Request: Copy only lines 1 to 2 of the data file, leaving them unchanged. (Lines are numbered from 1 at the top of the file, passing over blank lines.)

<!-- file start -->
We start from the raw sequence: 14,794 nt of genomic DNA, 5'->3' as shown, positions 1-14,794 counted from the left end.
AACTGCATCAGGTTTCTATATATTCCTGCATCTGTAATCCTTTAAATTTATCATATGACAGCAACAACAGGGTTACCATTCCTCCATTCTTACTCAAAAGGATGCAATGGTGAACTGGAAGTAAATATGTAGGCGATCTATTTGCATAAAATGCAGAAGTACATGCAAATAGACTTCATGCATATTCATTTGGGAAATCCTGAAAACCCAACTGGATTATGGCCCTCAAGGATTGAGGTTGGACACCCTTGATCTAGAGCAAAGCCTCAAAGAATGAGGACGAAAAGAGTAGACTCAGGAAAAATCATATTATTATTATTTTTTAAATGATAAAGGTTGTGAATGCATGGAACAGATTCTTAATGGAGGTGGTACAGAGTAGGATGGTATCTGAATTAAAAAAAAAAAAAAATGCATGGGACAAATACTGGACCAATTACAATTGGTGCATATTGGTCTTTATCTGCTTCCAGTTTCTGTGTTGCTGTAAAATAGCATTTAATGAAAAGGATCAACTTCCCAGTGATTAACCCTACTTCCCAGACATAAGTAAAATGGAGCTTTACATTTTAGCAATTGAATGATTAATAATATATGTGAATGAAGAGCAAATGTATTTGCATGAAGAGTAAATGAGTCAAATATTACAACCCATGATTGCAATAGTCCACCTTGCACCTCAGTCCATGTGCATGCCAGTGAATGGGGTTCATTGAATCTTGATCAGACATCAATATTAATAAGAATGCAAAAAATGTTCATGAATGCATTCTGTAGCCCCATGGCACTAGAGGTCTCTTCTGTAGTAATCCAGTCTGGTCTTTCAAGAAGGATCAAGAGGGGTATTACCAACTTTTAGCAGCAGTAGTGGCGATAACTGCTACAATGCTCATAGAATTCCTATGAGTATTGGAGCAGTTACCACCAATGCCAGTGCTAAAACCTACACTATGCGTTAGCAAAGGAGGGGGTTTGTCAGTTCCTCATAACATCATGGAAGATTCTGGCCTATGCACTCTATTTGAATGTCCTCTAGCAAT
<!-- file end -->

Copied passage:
We start from the raw sequence: 14,794 nt of genomic DNA, 5'->3' as shown, positions 1-14,794 counted from the left end.
AACTGCATCAGGTTTCTATATATTCCTGCATCTGTAATCCTTTAAATTTATCATATGACAGCAACAACAGGGTTACCATTCCTCCATTCTTACTCAAAAGGATGCAATGGTGAACTGGAAGTAAATATGTAGGCGATCTATTTGCATAAAATGCAGAAGTACATGCAAATAGACTTCATGCATATTCATTTGGGAAATCCTGAAAACCCAACTGGATTATGGCCCTCAAGGATTGAGGTTGGACACCCTTGATCTAGAGCAAAGCCTCAAAGAATGAGGACGAAAAGAGTAGACTCAGGAAAAATCATATTATTATTATTTTTTAAATGATAAAGGTTGTGAATGCATGGAACAGATTCTTAATGGAGGTGGTACAGAGTAGGATGGTATCTGAATTAAAAAAAAAAAAAAATGCATGGGACAAATACTGGACCAATTACAATTGGTGCATATTGGTCTTTATCTGCTTCCAGTTTCTGTGTTGCTGTAAAATAGCATTTAATGAAAAGGATCAACTTCCCAGTGATTAACCCTACTTCCCAGACATAAGTAAAATGGAGCTTTACATTTTAGCAATTGAATGATTAATAATATATGTGAATGAAGAGCAAATGTATTTGCATGAAGAGTAAATGAGTCAAATATTACAACCCATGATTGCAATAGTCCACCTTGCACCTCAGTCCATGTGCATGCCAGTGAATGGGGTTCATTGAATCTTGATCAGACATCAATATTAATAAGAATGCAAAAAATGTTCATGAATGCATTCTGTAGCCCCATGGCACTAGAGGTCTCTTCTGTAGTAATCCAGTCTGGTCTTTCAAGAAGGATCAAGAGGGGTATTACCAACTTTTAGCAGCAGTAGTGGCGATAACTGCTACAATGCTCATAGAATTCCTATGAGTATTGGAGCAGTTACCACCAATGCCAGTGCTAAAACCTACACTATGCGTTAGCAAAGGAGGGGGTTTGTCAGTTCCTCATAACATCATGGAAGATTCTGGCCTATGCACTCTATTTGAATGTCCTCTAGCAAT